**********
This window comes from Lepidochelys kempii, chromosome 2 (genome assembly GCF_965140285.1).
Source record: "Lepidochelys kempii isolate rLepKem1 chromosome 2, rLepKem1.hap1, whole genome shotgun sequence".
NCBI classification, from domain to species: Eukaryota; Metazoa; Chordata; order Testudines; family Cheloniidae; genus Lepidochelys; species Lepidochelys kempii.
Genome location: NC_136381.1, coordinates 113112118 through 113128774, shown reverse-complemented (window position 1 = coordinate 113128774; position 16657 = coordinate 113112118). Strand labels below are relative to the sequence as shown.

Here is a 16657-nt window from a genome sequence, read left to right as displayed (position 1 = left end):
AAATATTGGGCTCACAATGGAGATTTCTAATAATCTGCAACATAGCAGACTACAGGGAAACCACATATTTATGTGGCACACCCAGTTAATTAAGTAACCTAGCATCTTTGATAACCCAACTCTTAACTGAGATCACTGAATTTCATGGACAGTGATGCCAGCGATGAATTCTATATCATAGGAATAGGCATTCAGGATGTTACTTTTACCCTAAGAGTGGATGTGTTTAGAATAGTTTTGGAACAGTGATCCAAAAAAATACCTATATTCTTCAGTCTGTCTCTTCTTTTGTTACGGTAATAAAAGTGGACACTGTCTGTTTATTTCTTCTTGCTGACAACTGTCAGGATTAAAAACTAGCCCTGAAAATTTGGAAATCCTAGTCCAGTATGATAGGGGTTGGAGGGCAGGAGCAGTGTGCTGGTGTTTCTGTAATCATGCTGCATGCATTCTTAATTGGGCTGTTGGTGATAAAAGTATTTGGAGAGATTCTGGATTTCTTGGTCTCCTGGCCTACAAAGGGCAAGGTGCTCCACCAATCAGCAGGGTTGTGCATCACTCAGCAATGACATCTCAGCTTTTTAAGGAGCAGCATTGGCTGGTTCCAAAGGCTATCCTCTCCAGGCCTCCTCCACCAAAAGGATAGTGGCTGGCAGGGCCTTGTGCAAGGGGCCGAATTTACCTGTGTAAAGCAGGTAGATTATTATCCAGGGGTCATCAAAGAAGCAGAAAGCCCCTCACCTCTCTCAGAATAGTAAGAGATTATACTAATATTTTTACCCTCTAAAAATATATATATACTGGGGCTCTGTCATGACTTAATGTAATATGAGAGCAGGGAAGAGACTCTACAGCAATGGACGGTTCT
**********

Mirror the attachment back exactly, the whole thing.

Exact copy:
This window comes from Lepidochelys kempii, chromosome 2 (genome assembly GCF_965140285.1).
Source record: "Lepidochelys kempii isolate rLepKem1 chromosome 2, rLepKem1.hap1, whole genome shotgun sequence".
NCBI classification, from domain to species: Eukaryota; Metazoa; Chordata; order Testudines; family Cheloniidae; genus Lepidochelys; species Lepidochelys kempii.
Genome location: NC_136381.1, coordinates 113112118 through 113128774, shown reverse-complemented (window position 1 = coordinate 113128774; position 16657 = coordinate 113112118). Strand labels below are relative to the sequence as shown.

Here is a 16657-nt window from a genome sequence, read left to right as displayed (position 1 = left end):
AAATATTGGGCTCACAATGGAGATTTCTAATAATCTGCAACATAGCAGACTACAGGGAAACCACATATTTATGTGGCACACCCAGTTAATTAAGTAACCTAGCATCTTTGATAACCCAACTCTTAACTGAGATCACTGAATTTCATGGACAGTGATGCCAGCGATGAATTCTATATCATAGGAATAGGCATTCAGGATGTTACTTTTACCCTAAGAGTGGATGTGTTTAGAATAGTTTTGGAACAGTGATCCAAAAAAATACCTATATTCTTCAGTCTGTCTCTTCTTTTGTTACGGTAATAAAAGTGGACACTGTCTGTTTATTTCTTCTTGCTGACAACTGTCAGGATTAAAAACTAGCCCTGAAAATTTGGAAATCCTAGTCCAGTATGATAGGGGTTGGAGGGCAGGAGCAGTGTGCTGGTGTTTCTGTAATCATGCTGCATGCATTCTTAATTGGGCTGTTGGTGATAAAAGTATTTGGAGAGATTCTGGATTTCTTGGTCTCCTGGCCTACAAAGGGCAAGGTGCTCCACCAATCAGCAGGGTTGTGCATCACTCAGCAATGACATCTCAGCTTTTTAAGGAGCAGCATTGGCTGGTTCCAAAGGCTATCCTCTCCAGGCCTCCTCCACCAAAAGGATAGTGGCTGGCAGGGCCTTGTGCAAGGGGCCGAATTTACCTGTGTAAAGCAGGTAGATTATTATCCAGGGGTCATCAAAGAAGCAGAAAGCCCCTCACCTCTCTCAGAATAGTAAGAGATTATACTAATATTTTTACCCTCTAAAAATATATATATACTGGGGCTCTGTCATGACTTAATGTAATATGAGAGCAGGGAAGAGACTCTACAGCAATGGACGGTTCT